Article by Cody A. Quinn Photos by Amy Walker
I would like to feature an article written by a student that I acquired from his mother. Both share a passion for cemeteries. This article is left as I received it from Cody's Mother. Thanks for the information Cody
Church Street Graveyard is Mobile’s oldest cemetery and opened in 1820 and closed in 1898.(Sledge, Church Street) The land was bought by William E. And Joshua Kennedy on April 4, 1820 for $20; however the yellow fever epidemic of 1819 filled the graveyard before the arrangements for buying the graveyard could be made.(Nelson, p.4) The yellow fever epidemic of 1819 killed 274 people, over 10 percent of Mobile’s population, and soon filled Church Street Graveyard. (Nelson, p.4)
Originally the graveyard was located half a mile away from town, as it was believed that germs come from the cemetery to kill the residents of the city.(Delaney, p.4) The city would expand to cover the area around the graveyard, which is why the Church Street Graveyard Wall was built, to prevent anything from going in and to keep disease from spreading (it did not work however).(Delaney, p.3) Later more epidemics would devastate the population and fill the graveyard with corpses, especially the yellow fever epidemic of 1897, which killed a huge part of the population.(Delaney, p.3)
The last recorded burial in the graveyard was that of Virginia Gaines Mitchell who died July 20, 1898. The graveyard was closed shortly afterward.(Schroeter, p.5)
When earlier Graveyards were taken over by development of Mobile’s streets, the graves were relocated to Church Street filling it immensely; By the 1860's and 70's nearly all of the space was filled.(Schroeter, p.3) The graveyard is a square plot of land with the four sides measuring 417 ½ feet, with one part of the graveyard for strangers, veterans, and poor citizens, also known as “Potter’s Field” which was relocated to Magnolia Cemetery after its opening in 1836.(Nelson, p.3) The other two-thirds of Church Street were reserved for Catholics, Protestants and Jews.(Nelson, p.3-4) Church Street Graveyard contains 20 rows and 14.5 lots of graves, with over 1,000 burials performed there, the graveyard officially closed in 1898 due to overcrowding, but a few important burials have taken place since then.(Nelson, p.4)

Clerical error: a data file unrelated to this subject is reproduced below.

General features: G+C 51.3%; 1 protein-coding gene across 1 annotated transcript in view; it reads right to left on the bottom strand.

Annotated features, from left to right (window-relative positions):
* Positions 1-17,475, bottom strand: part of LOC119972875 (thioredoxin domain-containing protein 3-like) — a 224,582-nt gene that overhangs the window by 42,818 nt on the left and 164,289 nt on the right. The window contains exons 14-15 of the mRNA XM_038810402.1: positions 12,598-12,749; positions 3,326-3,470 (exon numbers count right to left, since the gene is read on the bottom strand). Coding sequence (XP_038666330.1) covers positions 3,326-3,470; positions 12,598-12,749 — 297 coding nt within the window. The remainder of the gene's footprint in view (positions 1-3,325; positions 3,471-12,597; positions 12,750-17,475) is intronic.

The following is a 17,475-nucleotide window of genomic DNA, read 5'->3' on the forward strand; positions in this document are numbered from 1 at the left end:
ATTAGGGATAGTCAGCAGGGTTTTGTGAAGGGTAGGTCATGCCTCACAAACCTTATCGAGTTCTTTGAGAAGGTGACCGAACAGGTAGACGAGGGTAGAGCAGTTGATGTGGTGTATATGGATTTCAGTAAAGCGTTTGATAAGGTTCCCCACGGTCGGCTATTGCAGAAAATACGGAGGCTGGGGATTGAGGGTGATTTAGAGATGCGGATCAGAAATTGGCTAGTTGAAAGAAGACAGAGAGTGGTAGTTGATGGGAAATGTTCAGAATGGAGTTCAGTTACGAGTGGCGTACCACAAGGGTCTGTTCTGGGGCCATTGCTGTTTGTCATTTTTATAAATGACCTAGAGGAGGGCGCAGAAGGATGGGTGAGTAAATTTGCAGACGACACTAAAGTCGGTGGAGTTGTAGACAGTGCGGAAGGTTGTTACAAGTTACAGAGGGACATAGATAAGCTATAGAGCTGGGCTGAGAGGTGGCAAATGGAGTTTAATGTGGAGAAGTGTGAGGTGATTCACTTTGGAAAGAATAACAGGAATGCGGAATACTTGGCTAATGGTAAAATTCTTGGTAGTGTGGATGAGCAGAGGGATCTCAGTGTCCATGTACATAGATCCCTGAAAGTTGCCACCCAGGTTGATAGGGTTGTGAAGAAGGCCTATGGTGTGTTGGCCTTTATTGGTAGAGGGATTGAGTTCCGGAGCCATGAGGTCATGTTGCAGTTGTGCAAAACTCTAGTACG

Since 1898, only a few burials have taken place there, the most notable being of Joe Cain, relocated to Church Street in 1968 by Julian Lee Rayford, also buried next to him, with Eugene Walter, a notable poet, buried next to them as well.(Sledge, Church Street) On Joe Cain Day, the graveyard hosts a large festival as members of the Merry Widows Mardi Gras society gather at Joe Cain’s grave and mourn over it, decorating it with liqour bottles, beads, etc.(Sledge, Church Street) One of the most famous sites in Mobile is the Boyington Oak, just outside of the Church Street Graveyard wall.(Schroeter, p.5) The oak is named after Charles Boyington, convicted of murder and hanged as punishment. He predicted an oak tree would grow over his grave to prove his innocence, and not long after the burial an oak tree began to grow.(Schroeter, p.5)
The design of the graves in Church Street Graveyard originates from early Spanish artisans who carved the headstones in an extravagant fashion; this form of grave making is still used today.(Sledge, Church Street) Special examples of these types of headstones are that of Isaiah Thomas Andrews (died May 30, 1819), a Boston seaman; a sandstone marker of John McCartney (died September 17, 1835), featuring a winged soul statue.(Sledge, ChurchStreet) Tombstones tell stories in this cemetery, a brother and sister are buried side-by-side with their headstones engraved with sculptured clocks with hands set to the hour of death. Another example is sad little markers of infants who have never lived long enough to know what life is. Church Street Graveyard is the final resting place of those who created Mobile from nothing.(Sledge, Cities, p.21)
Sledge, John S.“Church Street Graveyard.”(23 Feb. 2007)17 Apr. 2009
Nelson, Col. and Mrs. Soren. “A History of Church Street Graveyard” Mobile, Alabama, Jordan Printing Company, 1963. Southern Lithographing Co.,1974.
Delaney, Caldwell. “Craighead’s Mobile” Mobile, Alabama, 1968. The Haunted Bookshop.
Schroeter. George. “The Church Street Graveyard” Mobile, Alabama, Mobile Public Library.
Sledge, John S. “ Cities of Silence: A Guide to Mobile’s Historic Cemeteries”, 2002, A.S. Mitchell Foundation.